Garcia, Schakowsky charge Trump with immigrant intimidation

Reps. shine spotlight on Francisca Lino, ‘hiding’ in church sanctuary

U.S. Rep. Jan Schakowsky speaks out against the Trump administration’s immigration policy, backed by U.S. Rep. Jesus “Chuy” Garcia and Chicago Alderman Roberto Maldonado (center), with Pastor Emma Lozano and Francisca Lino, holding her grandson, at right. (One Illinois/Ted Cox)

U.S. Rep. Jan Schakowsky speaks out against the Trump administration’s immigration policy, backed by U.S. Rep. Jesus “Chuy” Garcia and Chicago Alderman Roberto Maldonado (center), with Pastor Emma Lozano and Francisca Lino, holding her grandson, at right. (One Illinois/Ted Cox)

By Ted Cox

CHICAGO — Two leading Illinois members of Congress and a Chicago alderman charged the Trump administration Monday with “fear tactics” in detaining and separating immigrant families along the U.S. border with Mexico.

U.S. Reps. Jan Schakowsky and Jesus “Chuy” Garcia made the charges while shining a spotlight on the plight of Francisca Lino, an undocumented immigrant who’s sought sanctuary at a Chicago storefront church since 2017 to evade deportation.

Lino has been a U.S. resident for 20 years and is married to a U.S. citizen and has six children and a new 3-month-old grandson who are all U.S. citizens, but has never attained U.S. citizenship herself. She’s sought sanctuary at Adalberto United Methodist Church in Humboldt Park since President Trump cracked down on so-called Dreamers under the Deferred Action on Childhood Arrivals program and other undocumented immigrants late in 2017.

While family members can visit her at the church, where Monday’s news conference was held, she’s missed graduation ceremonies and the birth of her grandson while seeking sanctuary there. According to Chicago Alderman Roberto Maldonado, federal Immigration and Customs Enforcement vans routinely park outside just to show they’re monitoring her and intend to arrest her if she leaves the church.

“She belongs in a setting where she can be with her family, with her husband, and live a normal life,” Garcia said. “Instead of the immigration system helping people like her to reach a pathway to citizenship, it has turned into an instrument of oppression.”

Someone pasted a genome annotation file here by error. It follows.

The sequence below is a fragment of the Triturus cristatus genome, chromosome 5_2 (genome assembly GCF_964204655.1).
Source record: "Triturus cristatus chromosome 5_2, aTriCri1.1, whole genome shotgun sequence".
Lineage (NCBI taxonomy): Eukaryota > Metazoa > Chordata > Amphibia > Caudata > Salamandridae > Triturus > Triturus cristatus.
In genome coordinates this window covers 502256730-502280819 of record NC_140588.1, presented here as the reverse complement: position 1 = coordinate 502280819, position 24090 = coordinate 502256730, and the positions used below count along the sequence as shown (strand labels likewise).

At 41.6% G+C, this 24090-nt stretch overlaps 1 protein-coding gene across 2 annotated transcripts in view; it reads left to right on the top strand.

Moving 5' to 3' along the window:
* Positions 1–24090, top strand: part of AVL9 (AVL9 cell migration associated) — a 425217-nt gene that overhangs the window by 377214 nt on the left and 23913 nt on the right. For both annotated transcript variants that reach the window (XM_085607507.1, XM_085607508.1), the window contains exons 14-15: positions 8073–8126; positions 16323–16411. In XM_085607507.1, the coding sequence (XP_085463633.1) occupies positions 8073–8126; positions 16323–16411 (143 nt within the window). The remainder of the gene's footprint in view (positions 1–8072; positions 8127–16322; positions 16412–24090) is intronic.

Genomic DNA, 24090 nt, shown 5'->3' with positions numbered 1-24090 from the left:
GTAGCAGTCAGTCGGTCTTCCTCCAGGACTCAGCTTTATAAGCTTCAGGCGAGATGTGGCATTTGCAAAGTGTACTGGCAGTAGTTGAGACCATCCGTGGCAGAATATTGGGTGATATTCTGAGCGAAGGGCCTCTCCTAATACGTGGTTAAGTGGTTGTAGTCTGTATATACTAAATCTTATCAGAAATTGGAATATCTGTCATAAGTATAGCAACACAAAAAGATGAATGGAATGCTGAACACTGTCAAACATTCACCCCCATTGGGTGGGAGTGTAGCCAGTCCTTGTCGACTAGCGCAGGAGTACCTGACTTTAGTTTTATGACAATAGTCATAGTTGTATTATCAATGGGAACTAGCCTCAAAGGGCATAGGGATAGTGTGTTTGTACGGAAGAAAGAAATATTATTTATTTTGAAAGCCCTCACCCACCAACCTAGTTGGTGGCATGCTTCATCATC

Clearly pointing his finger at Trump, Garcia said, “Immigrants become the scapegoat of opportunistic politicians, especially (those) who would seek political advantage from the suffering of families like Francisca Lino’s.”

Congressman Garcia talks with Francisca Lino before Monday’s new conference at Adalberto United Methodist Church. (One Illinois/Ted Cox)

Congressman Garcia talks with Francisca Lino before Monday’s new conference at Adalberto United Methodist Church. (One Illinois/Ted Cox)

Schakowksy insisted that, as is the case with Dreamers, brought to the United States as children as undocumented immigrants and who then grew up here, “the vast majority of Americans agree that Francisca should be allowed to stay here.”

Saying, “The fear is palpable right now” for millions of undocumented U.S. immigrants, Schakowsky drew parallels with the ongoing humanitarian crisis at the border with Mexico, charging, “In this country we are seeing children ripped out of the arms of their parents. This is state-sponsored kidnapping in my view. This is state-sponsored child abuse.”

“This is an intact family,” Maldonado said of the Linos. Under Trump, ICE has used families like that “as an example so that other families don’t even dare come to the border. And that is wrong.”

“It’s so wrong,” Schakowsky added. “Everyone knows it. And we are going to stand together in solidarity to make it right.”

Citing the overwhelming public support for providing some sort of path to citizenship for such undocumented immigrants, both Garcia and Schakowsky said they’d be pushing a congressional bill to codify and legalize the DACA executive order issued by President Obama, rescinded in 2017 by Trump. Maldonado has already passed a resolution through the Chicago City Council calling for Congress to pass that law.

Garcia said it’s meant to “protect the family unity of U.S.-born children,” and “it’s the moral thing to do” and “economically sensible.”

“We are a nation of immigrants, and that’s what makes America great,” Schakowsky said. Pointing out that Lino has been forced into a life of “hiding in a church,” she added, “What country in the world that has a moral heart would say she does not belong with her family?”

On Monday, Trump was quoted as saying that immigrants detained at the border — sometimes in detention camps, sometimes in large cages, oftentimes with family members divided up — “are very happy with what’s going on,” because living conditions are better than in the Central American countries they left.

Another story broke over the weekend that the FBI and ICE had adopted facial-recognition technology to use driver’s license photos in some states to track undocumented immigrants. Schakowsky labeled that “another fear tactic” of the administration.

Garcia called that “very, very troubling … not just for immigrants but for people who care about protecting our right to privacy.”

Last week, National Public Radio reported that the Trump administration was also using a clause in immigration law allowing $500-a-day fines for those ignoring deportation orders to issue fines as large as $500,000 to some undocumented immigrants who’ve sought sanctuary in the United States, as has Lino.

Lino has not been issued such a fine, but according to Adalberto Pastor Emma Lozano and Rev. “Slim” Coleman, she’s subject to being assessed such a penalty.

“They should live so long,” Lozano said. “How dare them trying to fine mothers who are just trying to stay with their children. How are they going to charge somebody who has nothing?”

“If she had a half-million dollars to pay the fine,” Coleman added, “then she’d already be an American citizen like President Trump’s wife.”